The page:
There has been a lot of discussion lately around the subject of interest rates in the US and the rate at which the US Federal Reserve should set its primary instrument of monetary policy, the Fed Funds rate. Most all interest rates in the US, particularly longer-term interest rates, are determined by investors and savers, consumers and buyers, in the free market. Everything from the much-publicized yield on the 10 Year Treasury Note to 30-year mortgage rates and even credit card rates are determined in the free market. The Fed, however, sets the extremely short-term Fed Funds rate based on their own expectations about future inflation and the relative health of US labor markets.
The Fed Funds rate is a very powerful tool at the Feds disposal as most all overnight lending from the Fed to the US Treasury and the large US financial institutions in this country is based on that interest rate. In turn, those large US financial institutions will base the interest rate on loans they issue (Prime Rate) upon a proprietary function of the Fed Funds rate. In addition, most variable rate mortgages and other variable rate loans are based on either the Fed Funds rate, or some derivation of the Fed Funds rate. Consequently, when the Fed raises the Fed Funds rate, even 0.25%, it removes a tremendous amount of liquidity from the US monetary system. Conversely, even a small reduction of 0.25% in the Fed Funds rate will have a tremendous stimulative effect on liquidity.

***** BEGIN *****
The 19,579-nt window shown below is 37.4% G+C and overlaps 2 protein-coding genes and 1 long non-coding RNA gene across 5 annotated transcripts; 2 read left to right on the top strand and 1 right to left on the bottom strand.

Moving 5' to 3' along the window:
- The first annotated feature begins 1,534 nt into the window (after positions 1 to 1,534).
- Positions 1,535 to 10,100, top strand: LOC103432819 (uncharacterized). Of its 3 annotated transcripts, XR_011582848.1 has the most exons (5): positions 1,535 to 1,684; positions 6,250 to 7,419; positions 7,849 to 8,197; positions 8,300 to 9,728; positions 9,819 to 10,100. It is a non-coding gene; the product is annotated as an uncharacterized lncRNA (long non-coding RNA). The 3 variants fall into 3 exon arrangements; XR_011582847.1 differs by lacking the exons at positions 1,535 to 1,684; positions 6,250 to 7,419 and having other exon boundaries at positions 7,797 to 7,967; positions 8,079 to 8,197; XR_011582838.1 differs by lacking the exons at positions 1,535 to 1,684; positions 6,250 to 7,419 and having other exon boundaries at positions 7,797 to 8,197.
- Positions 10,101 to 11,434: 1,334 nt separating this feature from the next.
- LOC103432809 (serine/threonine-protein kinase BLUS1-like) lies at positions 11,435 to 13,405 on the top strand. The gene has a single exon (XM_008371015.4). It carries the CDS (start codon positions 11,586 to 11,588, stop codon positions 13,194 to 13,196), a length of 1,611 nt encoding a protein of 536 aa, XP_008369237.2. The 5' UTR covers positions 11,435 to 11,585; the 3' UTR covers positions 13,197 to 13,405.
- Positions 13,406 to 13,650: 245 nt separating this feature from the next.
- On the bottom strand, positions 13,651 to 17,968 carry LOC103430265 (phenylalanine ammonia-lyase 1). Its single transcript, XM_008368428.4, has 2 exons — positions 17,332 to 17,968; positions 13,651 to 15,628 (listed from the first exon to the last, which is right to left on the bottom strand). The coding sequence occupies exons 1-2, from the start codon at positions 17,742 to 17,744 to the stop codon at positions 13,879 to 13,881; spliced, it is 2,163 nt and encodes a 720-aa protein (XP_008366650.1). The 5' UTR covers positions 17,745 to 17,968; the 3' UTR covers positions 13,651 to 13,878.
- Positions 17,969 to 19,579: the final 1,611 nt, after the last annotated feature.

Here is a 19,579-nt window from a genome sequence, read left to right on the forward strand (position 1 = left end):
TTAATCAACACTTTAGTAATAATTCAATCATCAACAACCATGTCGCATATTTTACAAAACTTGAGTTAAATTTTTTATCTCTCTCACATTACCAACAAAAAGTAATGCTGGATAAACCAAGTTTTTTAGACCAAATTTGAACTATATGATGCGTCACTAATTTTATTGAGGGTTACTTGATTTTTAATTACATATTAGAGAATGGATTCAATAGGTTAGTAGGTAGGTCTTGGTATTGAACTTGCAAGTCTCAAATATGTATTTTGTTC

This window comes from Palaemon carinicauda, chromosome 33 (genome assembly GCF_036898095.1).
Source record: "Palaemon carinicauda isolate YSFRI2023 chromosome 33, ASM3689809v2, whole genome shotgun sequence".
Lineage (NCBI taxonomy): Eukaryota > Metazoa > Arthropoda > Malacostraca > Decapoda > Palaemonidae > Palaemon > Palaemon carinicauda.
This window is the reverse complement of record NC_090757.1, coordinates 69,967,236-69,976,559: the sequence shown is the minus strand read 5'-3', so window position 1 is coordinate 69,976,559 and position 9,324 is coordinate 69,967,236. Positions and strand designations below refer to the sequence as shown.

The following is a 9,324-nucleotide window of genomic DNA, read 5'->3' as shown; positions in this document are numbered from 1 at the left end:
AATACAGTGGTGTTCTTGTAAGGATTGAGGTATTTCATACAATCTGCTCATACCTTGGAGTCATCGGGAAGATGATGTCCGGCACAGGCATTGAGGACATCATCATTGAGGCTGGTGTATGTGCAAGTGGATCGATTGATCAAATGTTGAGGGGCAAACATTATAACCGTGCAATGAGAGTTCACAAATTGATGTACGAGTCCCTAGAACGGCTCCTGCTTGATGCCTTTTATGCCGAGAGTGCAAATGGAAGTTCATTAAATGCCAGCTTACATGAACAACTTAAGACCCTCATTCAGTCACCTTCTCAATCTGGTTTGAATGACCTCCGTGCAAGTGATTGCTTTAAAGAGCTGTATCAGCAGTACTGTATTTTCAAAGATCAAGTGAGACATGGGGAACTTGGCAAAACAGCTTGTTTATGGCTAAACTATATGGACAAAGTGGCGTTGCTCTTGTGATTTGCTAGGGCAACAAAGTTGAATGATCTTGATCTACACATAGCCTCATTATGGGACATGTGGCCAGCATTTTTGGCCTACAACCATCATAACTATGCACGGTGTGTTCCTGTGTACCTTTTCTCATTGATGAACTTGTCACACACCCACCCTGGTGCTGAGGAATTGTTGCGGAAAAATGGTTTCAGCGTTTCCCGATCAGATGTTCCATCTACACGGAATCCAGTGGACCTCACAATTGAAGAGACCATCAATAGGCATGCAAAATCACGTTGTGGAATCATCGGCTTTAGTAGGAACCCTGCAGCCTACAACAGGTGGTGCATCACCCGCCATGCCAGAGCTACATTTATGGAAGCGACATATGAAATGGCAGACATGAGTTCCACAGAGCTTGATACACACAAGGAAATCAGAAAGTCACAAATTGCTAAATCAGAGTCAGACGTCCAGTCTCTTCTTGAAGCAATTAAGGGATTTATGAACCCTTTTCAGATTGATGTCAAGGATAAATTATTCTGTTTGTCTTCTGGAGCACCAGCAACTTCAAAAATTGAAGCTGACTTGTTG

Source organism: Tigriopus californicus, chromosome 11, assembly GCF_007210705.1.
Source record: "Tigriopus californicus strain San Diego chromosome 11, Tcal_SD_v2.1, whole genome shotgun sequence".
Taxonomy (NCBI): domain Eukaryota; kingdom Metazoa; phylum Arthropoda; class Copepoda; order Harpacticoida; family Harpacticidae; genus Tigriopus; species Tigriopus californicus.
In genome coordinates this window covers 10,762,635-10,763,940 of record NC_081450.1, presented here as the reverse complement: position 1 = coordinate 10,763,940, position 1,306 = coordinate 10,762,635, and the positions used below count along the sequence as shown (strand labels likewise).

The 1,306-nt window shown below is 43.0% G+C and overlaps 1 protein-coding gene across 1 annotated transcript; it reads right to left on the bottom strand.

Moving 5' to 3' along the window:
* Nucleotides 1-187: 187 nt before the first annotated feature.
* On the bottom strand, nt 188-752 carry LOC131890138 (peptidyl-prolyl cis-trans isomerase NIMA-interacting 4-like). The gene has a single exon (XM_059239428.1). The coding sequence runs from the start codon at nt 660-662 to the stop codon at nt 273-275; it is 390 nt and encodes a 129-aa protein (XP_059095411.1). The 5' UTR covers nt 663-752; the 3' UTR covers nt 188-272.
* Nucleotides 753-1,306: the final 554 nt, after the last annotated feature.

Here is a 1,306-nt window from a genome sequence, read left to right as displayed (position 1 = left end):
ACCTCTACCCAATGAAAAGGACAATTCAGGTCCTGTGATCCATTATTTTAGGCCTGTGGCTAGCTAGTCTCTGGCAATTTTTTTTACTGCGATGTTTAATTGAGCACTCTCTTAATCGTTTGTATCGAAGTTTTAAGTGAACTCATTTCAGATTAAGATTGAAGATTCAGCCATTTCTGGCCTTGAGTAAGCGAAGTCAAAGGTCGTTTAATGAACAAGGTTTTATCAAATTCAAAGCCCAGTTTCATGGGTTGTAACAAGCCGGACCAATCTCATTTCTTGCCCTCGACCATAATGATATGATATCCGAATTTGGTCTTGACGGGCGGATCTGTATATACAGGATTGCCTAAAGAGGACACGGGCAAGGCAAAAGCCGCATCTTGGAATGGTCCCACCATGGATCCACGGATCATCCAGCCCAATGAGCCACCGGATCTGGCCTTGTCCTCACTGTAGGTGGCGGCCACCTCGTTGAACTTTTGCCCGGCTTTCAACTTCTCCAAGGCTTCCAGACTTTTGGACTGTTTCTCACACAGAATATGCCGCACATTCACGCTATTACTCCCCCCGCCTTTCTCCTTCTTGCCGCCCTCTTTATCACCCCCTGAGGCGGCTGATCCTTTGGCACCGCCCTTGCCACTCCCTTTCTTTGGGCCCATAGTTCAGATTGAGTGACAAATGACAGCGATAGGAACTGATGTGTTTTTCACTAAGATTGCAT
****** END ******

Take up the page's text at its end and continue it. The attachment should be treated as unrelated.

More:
Generally, if the Fed’s expectations around future inflation are subdued, they can be more supportive of cutting the Fed Funds rate. Conversely, if labor markets are seen to be tight, the Fed will likely assume a more “hawkish” tone and be more inclined towards raising the Fed Funds rate. This “dual mandate” of the Fed to balance the pursuit of full employment while also defending the currency against inflation was assigned by Congress and was intended to give the Fed complete autonomy from both the Legislative and the Executive branches of government in determining interest rates.
Currently, however, the long standing and generally accepted relationship between unemployment and inflation seems to be, at best, dormant. For instance, during past periods of economic expansion, unemployment nearly always approached the Feds target for full employment as the Fed maintained stimulative monetary policy. Currently, that target is around 4.0% unemployment. Normally, as unemployment falls closer and closer to that full employment target, inflation has very predictably heated up as more consumers draw paychecks (income) and spend that income thereby driving up prices at the margin. However, through the current economic expansion, unemployment has not only fallen to the Feds target, but substantially exceeded that target and currently sits at a 30-year low level of 3.7% unemployment. Under historically normal circumstances, inflation should be considerably higher than its current level of roughly 2.5% (CPI).